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We have asked around and most Nvidia partners have told us that they will be happy once Fermi single chip start selling and all of them expect healthy demand for this card. They are preparing to start selling Geforce GTX 480 and Geforce GTX 470 and at this time, most of them are left in the dark about a possible dual-GPU Fermi based card.

Since such a card would have a huge TDP, around 400W in the best case scenario, there is a big chance that Nvidia will wait for some future chips, eg. a mobile version of Fermi to make such a card.

Our sources are suggesting that they are not aware of any dual-Fermi slated to appear this Spring. If all goes well we might see the dual Fermi or some derived dual Fermi around Computex time, in the first days of June 2010.

Until dual Fermi comes out, Radeon HD 5970 remains king of the hill. Who would have thought that buying this card would prove to be such a great investment.

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I doubt they'll have one before 32nm is ready... Which will be the next generation of cards anyway.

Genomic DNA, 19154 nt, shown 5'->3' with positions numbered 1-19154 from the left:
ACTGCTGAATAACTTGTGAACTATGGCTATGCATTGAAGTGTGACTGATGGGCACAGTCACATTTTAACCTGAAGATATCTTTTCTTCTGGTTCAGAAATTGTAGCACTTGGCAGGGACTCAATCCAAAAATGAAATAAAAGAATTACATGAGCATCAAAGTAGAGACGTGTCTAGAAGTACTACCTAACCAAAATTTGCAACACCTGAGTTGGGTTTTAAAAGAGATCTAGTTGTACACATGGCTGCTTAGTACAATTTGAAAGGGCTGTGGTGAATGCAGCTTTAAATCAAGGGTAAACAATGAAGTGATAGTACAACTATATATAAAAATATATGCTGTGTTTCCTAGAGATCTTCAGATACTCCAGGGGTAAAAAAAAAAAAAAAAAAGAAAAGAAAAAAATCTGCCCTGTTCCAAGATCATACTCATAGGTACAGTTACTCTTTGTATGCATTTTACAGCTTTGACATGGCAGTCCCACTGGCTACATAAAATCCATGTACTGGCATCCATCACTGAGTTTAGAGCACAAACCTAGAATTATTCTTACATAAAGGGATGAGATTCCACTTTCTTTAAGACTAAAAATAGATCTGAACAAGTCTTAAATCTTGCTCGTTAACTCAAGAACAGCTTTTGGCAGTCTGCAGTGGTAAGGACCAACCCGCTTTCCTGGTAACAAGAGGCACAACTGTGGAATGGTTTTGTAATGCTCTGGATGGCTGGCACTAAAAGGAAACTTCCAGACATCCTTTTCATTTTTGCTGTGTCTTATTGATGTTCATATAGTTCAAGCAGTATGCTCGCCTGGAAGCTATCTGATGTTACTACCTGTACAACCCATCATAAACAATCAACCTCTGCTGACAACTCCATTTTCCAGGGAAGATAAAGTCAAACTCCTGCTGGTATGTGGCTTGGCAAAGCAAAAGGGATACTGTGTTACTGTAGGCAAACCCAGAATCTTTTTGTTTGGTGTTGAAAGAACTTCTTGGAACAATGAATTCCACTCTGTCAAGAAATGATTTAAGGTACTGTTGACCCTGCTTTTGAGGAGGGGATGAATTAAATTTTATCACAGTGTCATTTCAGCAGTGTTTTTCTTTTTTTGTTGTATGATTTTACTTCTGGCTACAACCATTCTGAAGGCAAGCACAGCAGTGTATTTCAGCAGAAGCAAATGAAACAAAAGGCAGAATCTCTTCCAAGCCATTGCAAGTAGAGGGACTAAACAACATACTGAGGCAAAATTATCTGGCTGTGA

Reducing 215w to 150w isn't easy.
 

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28nm is the next step for GPU graphics lithography if I'm not mistaken.

Based on what we know so far, Fermi should be able to get close to the 5970s stock performance with higher clock speeds if heat wasn't a culprit.

I say this because nVidia's core design is more complex than ATi's stream processor. We're talking about 16-way ALUs for nVidia's CUDA cores and 5-way ALUs for ATi's stream processors. (Which is why ATi has 1600 of them and nVidia has as many as 512)

Don't forget that these CUDA cores are arranged in a MIMD array rather than a SIMD array like ATi's stream processors.